Storing passwords securely is an ever-changing game. For the past few years (2013 -> 2015), Jean-Philippe Aumasson has been running a world-renowned Password Hashing Competition in which security researchers submit, validate, and vet the best password hashing algorithms.

Just recently, the competition wrapped up, naming Argon2 king of the hashing algorithms.

This is good news for any web developer out there: you can now use the Argon2 algorithm to more securely store your user’s passwords!

Today I’m going to show you how you can easily hash your user’s passwords using the Argon2 algorithm, and introduce you to some best practices.

Argon2 Recommendation

In the crypto community, standards are created by holding open competitions in which researchers analyze various cryptographic algorithms, slowly looking for faults, weeding out the weaker submissions.

This is how Argon2 (pdf) was born.

The Password Hashing Competition yielded 24 separate hashing algorithm submissions, which was eventually pruned down to 9 finalists, out of which Argon2 was named the winner.

What does this mean for normal web developers? If you’re starting a new project, or looking to improve security on an existing project, you should immediately start using the Argon2 hashing algorithm to securely store all of your user passwords.

If you’re into C, you can look at the reference Argon2 implementation on Github here:

Using Argon2 in Node.js

As of just a few weeks ago, you can now get started using Argon2 in Node, thanks to efforts by Ranieri Althoff.

First up, you need to install the argon2 npm package. This requires you have GCC >= 4.8 installed. If you don’t have GCC >= 4.8 already, and you’re using OSX, you can install it like so:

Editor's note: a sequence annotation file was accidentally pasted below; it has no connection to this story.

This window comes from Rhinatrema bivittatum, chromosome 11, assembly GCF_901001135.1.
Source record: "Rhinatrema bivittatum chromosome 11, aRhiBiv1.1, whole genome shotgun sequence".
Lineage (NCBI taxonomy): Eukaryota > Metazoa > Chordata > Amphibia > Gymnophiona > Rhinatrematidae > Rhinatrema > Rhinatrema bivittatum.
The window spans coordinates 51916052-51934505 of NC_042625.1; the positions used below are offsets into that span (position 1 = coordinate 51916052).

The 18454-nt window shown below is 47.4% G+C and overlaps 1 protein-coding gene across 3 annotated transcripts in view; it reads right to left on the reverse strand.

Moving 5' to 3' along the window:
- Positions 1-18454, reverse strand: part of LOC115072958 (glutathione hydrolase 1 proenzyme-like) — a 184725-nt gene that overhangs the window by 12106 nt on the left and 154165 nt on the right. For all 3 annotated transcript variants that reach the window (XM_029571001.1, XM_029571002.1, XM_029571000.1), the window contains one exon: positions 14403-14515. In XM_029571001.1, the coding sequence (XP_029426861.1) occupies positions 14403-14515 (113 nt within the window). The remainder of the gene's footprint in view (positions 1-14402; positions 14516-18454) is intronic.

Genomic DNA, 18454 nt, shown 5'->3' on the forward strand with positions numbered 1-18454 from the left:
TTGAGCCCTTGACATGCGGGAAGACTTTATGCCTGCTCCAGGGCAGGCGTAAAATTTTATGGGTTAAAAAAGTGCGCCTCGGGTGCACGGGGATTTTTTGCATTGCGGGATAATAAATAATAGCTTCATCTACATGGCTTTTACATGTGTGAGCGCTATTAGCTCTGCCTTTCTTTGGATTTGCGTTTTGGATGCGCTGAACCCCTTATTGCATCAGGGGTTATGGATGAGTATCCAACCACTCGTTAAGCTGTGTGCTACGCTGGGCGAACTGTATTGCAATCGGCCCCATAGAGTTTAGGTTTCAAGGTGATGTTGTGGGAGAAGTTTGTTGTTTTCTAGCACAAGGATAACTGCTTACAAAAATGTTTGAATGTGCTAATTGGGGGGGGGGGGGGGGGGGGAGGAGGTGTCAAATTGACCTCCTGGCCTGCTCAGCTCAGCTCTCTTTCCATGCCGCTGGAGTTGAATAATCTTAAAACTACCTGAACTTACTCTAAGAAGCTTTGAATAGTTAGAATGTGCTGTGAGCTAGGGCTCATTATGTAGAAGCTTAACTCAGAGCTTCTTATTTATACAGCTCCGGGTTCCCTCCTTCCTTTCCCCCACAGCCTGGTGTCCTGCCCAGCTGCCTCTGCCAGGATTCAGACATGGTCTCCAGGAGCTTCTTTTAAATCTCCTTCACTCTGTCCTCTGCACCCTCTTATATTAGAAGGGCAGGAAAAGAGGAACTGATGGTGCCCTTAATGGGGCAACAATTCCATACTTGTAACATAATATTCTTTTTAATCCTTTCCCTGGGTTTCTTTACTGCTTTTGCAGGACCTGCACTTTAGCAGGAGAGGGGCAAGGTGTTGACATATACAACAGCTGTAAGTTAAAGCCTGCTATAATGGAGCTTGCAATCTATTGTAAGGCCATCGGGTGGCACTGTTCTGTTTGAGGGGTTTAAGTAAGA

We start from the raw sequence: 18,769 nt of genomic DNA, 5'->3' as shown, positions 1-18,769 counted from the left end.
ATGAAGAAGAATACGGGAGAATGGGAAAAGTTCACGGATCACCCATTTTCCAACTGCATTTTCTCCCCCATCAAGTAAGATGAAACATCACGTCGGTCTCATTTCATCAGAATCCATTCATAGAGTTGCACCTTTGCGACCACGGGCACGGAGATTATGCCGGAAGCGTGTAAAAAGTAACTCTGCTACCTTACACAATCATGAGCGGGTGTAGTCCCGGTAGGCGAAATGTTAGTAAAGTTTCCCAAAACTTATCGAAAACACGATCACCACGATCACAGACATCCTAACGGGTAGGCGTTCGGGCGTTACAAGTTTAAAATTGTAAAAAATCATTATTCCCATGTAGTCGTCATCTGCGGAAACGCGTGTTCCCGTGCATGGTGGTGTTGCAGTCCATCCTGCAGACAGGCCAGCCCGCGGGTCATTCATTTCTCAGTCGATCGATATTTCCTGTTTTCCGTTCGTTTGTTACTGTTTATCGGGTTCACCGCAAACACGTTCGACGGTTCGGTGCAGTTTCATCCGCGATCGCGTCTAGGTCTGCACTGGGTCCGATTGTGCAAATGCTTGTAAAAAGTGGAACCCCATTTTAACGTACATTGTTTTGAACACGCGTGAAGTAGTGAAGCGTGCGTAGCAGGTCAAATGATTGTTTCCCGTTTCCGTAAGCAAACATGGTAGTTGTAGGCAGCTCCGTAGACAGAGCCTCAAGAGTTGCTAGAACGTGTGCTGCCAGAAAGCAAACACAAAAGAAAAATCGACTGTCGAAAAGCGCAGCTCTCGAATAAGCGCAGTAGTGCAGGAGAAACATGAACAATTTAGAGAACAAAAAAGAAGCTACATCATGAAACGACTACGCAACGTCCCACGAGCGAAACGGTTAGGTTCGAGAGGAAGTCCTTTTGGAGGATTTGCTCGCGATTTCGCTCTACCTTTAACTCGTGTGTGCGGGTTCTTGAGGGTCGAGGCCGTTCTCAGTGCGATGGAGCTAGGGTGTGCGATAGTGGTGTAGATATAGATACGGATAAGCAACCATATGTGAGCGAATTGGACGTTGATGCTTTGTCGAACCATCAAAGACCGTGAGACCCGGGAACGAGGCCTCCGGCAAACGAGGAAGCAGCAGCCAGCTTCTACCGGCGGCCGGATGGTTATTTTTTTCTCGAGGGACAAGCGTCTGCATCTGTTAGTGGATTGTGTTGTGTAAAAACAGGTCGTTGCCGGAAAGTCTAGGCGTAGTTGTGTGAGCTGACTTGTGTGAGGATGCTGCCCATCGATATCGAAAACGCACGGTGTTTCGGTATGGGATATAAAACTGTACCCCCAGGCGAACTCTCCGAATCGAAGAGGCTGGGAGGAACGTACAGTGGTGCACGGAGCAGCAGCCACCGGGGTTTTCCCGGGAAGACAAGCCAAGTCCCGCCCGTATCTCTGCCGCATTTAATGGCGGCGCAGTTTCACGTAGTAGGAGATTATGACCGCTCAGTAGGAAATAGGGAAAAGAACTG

Next, you need to install (globally) the node-gyp library — this is required as it allows the argon2 library to use the underlying C implementation of the Argon password hashing implementation to function:

Finally, you can install argon2 from NPM by running:

Once this is done, you need to ensure your project is a Git repository — this is required because of the way the underlying Argon2 library is being used. To ensure you’re in a Git repository, you can run the following command:

Next up, you’ll need to import the argon library:

Now, let’s say you receive a password from a user and want to securely hash the password for storage in a database system, you can do this using the hash method:

NOTE: We’ll also let the argon2 library generate the cryptographic salt for
us as well in a secure fashion.

Now, after you’ve stored a user’s Argon2 hash, how can you log a user in using
the plain text password to verify it is correct? Using the verify method, of

And that’s pretty much it, easy right?!


If you’re building new webapps, you should check out the NPM argon2 module for securely hashing your user passwords. It’s the new recommended password hashing algorithm, so don’t be afraid to get your hands dirty!

Also: if you’re looking for a service that makes creating users and storing user data really simple and secure, be sure to go sign up for Stormpath! We’re free to use, and provide all sorts of awesome features, including transparent password hashing upgrades, secure user data data storage, and lots more.

We even have an amazingly simple and powerful express library that makes building secure websites and API services a few lines of code =)